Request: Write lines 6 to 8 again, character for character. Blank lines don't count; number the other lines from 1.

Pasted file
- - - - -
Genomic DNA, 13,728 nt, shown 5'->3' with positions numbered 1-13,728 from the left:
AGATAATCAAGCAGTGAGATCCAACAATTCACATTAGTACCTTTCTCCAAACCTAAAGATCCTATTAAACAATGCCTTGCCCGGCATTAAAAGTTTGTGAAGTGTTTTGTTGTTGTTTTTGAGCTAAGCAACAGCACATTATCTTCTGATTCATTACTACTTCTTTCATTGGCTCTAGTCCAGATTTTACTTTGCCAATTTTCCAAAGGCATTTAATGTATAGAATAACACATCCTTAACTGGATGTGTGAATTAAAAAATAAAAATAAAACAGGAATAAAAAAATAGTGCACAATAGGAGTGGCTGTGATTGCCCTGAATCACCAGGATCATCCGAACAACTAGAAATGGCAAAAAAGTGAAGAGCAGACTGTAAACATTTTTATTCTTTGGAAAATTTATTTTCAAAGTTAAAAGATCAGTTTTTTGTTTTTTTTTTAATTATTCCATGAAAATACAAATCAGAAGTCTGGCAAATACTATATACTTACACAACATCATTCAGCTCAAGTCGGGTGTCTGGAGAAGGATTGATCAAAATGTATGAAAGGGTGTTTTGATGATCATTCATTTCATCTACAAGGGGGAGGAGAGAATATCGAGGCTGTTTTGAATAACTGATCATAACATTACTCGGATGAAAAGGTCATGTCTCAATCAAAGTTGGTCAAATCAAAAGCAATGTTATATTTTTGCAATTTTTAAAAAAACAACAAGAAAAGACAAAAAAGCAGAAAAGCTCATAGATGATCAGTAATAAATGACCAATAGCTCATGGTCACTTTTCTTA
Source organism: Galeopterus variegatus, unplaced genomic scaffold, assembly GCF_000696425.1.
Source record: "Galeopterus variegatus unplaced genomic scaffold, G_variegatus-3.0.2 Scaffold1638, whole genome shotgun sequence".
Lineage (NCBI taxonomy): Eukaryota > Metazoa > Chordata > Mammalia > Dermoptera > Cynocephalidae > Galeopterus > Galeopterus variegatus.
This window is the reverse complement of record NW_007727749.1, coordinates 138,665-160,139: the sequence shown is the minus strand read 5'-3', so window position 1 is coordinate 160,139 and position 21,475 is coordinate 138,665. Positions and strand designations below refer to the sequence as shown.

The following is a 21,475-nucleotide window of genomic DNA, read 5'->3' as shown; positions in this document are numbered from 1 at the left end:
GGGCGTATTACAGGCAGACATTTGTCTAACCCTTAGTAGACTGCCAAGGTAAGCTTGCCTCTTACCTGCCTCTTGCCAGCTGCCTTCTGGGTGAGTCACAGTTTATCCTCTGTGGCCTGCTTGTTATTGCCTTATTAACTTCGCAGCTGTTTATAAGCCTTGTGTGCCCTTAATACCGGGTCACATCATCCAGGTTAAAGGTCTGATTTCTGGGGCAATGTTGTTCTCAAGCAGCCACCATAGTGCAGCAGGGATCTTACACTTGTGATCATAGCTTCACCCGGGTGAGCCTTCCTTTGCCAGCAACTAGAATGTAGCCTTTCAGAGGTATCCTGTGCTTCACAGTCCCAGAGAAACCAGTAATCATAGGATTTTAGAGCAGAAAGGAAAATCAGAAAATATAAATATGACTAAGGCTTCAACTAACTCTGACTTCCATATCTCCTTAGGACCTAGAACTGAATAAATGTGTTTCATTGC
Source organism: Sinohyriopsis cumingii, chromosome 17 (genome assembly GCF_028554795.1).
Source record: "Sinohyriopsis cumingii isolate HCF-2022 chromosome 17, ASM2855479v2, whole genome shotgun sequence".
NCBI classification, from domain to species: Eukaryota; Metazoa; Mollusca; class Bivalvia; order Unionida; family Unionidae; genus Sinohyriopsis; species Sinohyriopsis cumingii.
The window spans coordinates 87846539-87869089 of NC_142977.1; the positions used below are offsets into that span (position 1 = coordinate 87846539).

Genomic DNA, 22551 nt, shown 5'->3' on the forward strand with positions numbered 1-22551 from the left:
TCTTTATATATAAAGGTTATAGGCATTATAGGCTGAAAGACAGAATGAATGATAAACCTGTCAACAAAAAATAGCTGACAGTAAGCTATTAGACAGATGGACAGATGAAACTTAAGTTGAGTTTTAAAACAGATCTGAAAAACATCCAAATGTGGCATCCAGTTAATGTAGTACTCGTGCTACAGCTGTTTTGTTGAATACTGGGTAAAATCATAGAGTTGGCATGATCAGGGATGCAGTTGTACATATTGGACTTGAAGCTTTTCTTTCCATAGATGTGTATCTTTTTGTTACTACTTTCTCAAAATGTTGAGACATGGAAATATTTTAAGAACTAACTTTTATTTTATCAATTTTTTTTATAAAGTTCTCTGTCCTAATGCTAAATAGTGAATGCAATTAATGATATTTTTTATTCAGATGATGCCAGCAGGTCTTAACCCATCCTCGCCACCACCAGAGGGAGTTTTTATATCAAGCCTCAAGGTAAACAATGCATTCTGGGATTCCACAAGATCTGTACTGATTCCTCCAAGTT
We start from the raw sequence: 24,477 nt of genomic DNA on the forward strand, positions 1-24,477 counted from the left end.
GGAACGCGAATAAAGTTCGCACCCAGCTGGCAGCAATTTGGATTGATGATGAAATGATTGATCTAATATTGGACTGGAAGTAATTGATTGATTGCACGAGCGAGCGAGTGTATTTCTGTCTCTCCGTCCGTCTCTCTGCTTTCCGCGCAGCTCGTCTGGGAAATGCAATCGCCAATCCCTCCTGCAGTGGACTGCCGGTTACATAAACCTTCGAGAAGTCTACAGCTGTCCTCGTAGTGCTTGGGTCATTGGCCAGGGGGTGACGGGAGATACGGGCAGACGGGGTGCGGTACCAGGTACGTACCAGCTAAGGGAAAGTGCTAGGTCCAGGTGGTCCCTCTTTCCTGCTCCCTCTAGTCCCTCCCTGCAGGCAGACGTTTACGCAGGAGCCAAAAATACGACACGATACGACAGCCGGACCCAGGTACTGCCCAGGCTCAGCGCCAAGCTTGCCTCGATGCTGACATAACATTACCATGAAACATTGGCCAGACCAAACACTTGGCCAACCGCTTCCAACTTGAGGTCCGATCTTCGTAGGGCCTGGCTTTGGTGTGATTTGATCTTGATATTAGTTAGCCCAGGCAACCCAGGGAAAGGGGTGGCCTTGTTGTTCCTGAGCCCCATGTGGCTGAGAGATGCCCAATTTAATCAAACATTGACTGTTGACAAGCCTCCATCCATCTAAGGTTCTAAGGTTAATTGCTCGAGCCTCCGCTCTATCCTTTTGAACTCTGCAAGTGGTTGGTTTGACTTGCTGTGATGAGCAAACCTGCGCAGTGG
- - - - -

This window is the reverse complement of record NW_007727749.1, coordinates 138,665-160,139: the sequence shown is the minus strand read 5'-3', so window position 1 is coordinate 160,139 and position 21,475 is coordinate 138,665. Positions and strand designations below refer to the sequence as shown.

The following is a 21,475-nucleotide window of genomic DNA, read 5'->3' as shown; positions in this document are numbered from 1 at the left end:
GGGCGTATTACAGGCAGACATTTGTCTAACCCTTAGTAGACTGCCAAGGTAAGCTTGCCTCTTACCTGCCTCTTGCCAGCTGCCTTCTGGGTGAGTCACAGTTTATCCTCTGTGGCCTGCTTGTTATTGCCTTATTAACTTCGCAGCTGTTTATAAGCCTTGTGTGCCCTTAATACCGGGTCACATCATCCAGGTTAAAGGTCTGATTTCTGGGGCAATGTTGTTCTCAAGCAGCCACCATAGTGCAGCAGGGATCTTACACTTGTGATCATAGCTTCACCCGGGTGAGCCTTCCTTTGCCAGCAACTAGAATGTAGCCTTTCAGAGGTATCCTGTGCTTCACAGTCCCAGAGAAACCAGTAATCATAGGATTTTAGAGCAGAAAGGAAAATCAGAAAATATAAATATGACTAAGGCTTCAACTAACTCTGACTTCCATATCTCCTTAGGACCTAGAACTGAATAAATGTGTTTCATTGC